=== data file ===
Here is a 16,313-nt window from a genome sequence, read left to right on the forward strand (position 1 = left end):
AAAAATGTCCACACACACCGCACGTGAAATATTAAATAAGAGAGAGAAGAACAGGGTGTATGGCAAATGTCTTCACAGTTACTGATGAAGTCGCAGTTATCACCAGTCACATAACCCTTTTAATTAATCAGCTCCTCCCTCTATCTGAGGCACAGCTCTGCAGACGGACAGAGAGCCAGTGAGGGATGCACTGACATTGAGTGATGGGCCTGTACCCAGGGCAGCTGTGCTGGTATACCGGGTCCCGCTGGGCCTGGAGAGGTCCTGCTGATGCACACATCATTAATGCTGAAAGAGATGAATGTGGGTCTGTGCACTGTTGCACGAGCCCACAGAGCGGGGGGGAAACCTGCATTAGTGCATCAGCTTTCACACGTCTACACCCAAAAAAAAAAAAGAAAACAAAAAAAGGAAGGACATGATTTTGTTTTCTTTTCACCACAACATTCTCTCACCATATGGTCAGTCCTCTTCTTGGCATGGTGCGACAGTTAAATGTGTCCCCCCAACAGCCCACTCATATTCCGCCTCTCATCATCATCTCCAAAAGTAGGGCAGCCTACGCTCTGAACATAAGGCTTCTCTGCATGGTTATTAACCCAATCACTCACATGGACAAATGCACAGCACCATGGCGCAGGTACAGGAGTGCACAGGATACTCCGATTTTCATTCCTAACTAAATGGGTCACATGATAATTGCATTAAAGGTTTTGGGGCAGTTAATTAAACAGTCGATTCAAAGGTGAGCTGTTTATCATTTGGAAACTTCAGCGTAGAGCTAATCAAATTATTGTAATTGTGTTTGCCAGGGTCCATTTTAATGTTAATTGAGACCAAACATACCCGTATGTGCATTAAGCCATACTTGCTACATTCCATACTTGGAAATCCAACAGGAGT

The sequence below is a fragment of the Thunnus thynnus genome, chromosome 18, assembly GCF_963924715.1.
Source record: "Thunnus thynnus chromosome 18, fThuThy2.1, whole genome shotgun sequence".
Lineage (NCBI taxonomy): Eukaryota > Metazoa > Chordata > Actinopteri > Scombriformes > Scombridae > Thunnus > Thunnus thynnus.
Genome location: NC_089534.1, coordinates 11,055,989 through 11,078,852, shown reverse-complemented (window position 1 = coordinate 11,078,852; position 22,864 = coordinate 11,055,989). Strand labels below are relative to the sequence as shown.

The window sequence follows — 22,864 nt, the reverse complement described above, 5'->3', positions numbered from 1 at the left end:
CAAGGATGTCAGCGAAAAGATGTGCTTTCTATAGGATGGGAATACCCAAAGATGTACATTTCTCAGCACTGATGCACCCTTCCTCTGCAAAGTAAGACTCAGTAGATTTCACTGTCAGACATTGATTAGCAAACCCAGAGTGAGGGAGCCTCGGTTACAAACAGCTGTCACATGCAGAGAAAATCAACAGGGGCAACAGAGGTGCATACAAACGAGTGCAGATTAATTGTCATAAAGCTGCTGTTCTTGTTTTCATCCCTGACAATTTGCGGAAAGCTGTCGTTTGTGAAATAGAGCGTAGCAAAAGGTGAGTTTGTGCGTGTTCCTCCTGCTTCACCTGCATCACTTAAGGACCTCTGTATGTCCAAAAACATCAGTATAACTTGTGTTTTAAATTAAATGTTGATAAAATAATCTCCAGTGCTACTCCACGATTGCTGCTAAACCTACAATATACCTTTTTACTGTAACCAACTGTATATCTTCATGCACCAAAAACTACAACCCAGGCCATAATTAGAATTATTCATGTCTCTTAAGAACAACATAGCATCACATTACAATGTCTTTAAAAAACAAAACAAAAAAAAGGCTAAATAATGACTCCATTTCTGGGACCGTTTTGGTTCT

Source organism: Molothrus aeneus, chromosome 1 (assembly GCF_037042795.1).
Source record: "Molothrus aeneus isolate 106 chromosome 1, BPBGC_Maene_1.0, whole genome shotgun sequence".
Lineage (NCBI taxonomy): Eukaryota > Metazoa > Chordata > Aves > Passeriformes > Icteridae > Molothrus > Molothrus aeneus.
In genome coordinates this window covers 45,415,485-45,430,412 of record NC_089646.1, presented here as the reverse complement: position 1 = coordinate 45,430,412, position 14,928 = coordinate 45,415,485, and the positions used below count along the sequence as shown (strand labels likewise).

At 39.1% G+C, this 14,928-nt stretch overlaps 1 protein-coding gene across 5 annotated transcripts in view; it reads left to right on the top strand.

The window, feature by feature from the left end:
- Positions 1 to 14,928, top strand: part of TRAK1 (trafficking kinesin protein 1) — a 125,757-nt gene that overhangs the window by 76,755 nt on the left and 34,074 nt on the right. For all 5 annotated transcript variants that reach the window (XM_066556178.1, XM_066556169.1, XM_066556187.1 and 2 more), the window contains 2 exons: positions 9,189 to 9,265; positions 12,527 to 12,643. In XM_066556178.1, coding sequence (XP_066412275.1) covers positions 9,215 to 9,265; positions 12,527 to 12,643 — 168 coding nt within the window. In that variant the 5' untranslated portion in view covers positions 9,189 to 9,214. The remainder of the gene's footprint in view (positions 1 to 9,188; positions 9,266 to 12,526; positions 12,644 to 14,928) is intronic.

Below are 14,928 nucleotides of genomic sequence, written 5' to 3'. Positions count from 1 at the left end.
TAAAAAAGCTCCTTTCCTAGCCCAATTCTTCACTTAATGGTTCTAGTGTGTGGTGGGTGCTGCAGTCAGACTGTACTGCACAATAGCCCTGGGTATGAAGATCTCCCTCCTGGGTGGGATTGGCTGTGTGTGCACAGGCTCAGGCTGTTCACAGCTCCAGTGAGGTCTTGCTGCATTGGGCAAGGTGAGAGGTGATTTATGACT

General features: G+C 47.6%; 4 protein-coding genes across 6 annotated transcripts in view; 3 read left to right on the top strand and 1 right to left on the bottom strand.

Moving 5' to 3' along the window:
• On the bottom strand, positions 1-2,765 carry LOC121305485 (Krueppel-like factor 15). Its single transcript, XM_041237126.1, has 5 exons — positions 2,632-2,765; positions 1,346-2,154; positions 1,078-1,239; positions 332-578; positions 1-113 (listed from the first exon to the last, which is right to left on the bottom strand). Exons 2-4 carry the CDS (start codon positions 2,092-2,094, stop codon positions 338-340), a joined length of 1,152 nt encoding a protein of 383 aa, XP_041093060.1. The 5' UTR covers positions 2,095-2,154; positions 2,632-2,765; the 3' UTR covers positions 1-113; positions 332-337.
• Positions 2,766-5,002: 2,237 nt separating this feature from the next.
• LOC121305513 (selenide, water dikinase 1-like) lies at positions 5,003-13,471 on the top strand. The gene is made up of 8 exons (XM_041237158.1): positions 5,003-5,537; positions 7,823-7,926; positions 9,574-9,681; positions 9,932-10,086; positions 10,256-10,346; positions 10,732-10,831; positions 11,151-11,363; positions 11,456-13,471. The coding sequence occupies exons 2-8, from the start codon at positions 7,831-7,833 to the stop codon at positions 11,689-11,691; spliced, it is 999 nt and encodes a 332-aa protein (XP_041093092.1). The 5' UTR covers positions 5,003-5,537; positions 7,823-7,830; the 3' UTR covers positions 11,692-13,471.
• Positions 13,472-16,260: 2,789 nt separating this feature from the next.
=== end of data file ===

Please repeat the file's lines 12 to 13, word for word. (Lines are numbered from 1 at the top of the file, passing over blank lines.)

In genome coordinates this window covers 45,415,485-45,430,412 of record NC_089646.1, presented here as the reverse complement: position 1 = coordinate 45,430,412, position 14,928 = coordinate 45,415,485, and the positions used below count along the sequence as shown (strand labels likewise).

At 39.1% G+C, this 14,928-nt stretch overlaps 1 protein-coding gene across 5 annotated transcripts in view; it reads left to right on the top strand.